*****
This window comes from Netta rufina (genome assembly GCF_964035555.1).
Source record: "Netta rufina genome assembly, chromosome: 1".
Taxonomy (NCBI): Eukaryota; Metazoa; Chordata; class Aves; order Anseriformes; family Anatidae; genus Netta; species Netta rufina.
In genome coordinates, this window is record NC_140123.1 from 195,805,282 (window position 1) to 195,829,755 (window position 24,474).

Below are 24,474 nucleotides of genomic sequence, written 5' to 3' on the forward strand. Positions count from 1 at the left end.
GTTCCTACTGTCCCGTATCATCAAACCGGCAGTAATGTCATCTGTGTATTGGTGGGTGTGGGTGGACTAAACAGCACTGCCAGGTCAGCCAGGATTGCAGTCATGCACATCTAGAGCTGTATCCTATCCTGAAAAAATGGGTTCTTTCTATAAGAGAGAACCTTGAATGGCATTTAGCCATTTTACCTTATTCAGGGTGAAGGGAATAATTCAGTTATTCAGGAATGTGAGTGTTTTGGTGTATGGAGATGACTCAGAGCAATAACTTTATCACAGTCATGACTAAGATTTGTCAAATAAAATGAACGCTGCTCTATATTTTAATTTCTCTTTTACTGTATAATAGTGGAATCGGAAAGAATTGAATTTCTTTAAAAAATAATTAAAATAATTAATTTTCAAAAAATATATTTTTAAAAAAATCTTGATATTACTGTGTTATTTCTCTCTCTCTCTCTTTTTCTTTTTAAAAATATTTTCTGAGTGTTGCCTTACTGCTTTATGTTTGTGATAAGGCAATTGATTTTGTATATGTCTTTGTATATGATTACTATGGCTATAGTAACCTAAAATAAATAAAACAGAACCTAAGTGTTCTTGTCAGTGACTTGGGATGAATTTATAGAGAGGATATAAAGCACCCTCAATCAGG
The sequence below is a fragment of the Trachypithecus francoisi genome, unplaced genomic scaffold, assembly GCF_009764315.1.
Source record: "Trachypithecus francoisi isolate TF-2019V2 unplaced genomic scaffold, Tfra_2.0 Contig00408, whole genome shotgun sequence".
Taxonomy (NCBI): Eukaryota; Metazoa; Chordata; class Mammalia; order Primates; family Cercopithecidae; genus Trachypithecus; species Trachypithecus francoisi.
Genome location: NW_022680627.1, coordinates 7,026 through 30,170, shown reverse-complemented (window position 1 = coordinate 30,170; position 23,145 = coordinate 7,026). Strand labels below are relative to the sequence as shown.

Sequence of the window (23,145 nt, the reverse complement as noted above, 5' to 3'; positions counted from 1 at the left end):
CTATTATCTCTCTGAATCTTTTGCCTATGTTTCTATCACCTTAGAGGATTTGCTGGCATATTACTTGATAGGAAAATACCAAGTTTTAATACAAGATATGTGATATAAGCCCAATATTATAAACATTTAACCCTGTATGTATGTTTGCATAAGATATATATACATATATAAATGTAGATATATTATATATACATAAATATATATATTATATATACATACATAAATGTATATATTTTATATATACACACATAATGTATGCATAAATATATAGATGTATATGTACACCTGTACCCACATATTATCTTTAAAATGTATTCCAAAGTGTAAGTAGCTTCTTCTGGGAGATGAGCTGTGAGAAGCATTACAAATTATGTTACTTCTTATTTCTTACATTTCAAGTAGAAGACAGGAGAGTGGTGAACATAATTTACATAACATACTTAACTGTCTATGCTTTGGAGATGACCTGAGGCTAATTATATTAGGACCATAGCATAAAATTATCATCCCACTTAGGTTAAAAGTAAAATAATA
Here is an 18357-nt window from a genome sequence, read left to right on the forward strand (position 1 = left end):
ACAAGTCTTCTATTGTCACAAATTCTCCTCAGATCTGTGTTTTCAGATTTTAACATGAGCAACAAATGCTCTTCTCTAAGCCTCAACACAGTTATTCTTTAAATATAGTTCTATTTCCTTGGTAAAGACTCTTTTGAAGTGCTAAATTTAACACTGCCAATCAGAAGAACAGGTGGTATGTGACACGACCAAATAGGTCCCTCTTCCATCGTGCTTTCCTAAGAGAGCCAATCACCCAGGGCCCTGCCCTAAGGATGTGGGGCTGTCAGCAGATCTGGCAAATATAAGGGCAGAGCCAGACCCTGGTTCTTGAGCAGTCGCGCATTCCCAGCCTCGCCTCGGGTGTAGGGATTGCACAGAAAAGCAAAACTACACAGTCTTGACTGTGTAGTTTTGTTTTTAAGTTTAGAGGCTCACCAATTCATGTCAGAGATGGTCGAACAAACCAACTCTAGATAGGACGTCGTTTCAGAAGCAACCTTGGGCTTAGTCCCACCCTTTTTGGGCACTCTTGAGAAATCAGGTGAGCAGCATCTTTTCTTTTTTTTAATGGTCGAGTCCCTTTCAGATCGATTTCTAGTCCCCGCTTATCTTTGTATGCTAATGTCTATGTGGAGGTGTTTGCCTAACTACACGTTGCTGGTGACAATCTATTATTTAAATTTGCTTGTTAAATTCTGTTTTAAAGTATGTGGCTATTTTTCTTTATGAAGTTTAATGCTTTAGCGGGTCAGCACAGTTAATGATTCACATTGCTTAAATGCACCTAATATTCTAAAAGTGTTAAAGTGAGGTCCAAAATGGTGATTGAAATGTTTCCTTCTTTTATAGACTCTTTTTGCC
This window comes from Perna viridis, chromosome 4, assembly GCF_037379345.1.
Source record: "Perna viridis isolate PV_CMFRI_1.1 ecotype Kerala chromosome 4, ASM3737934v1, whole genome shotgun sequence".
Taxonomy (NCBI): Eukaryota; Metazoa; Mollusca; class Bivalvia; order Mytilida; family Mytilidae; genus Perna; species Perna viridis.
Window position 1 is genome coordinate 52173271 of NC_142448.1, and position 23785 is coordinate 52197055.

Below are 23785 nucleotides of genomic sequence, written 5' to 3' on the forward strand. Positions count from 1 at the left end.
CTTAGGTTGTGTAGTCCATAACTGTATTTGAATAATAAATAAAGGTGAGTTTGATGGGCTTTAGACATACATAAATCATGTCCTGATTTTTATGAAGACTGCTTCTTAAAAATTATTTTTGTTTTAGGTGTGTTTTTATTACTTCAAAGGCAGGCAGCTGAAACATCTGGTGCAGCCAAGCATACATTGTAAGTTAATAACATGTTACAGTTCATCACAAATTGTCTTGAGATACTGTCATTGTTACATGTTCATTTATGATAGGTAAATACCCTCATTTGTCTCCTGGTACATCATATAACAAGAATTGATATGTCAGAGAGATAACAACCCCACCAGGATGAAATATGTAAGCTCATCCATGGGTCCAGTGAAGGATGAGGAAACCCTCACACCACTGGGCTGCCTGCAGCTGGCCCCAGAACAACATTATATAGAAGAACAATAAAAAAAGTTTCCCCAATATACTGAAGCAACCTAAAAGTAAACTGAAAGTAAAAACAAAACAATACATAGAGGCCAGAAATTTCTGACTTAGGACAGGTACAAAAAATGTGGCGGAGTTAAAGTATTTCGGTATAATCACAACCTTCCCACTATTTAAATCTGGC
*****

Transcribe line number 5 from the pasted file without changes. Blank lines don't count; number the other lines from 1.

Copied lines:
Below are 24,474 nucleotides of genomic sequence, written 5' to 3' on the forward strand. Positions count from 1 at the left end.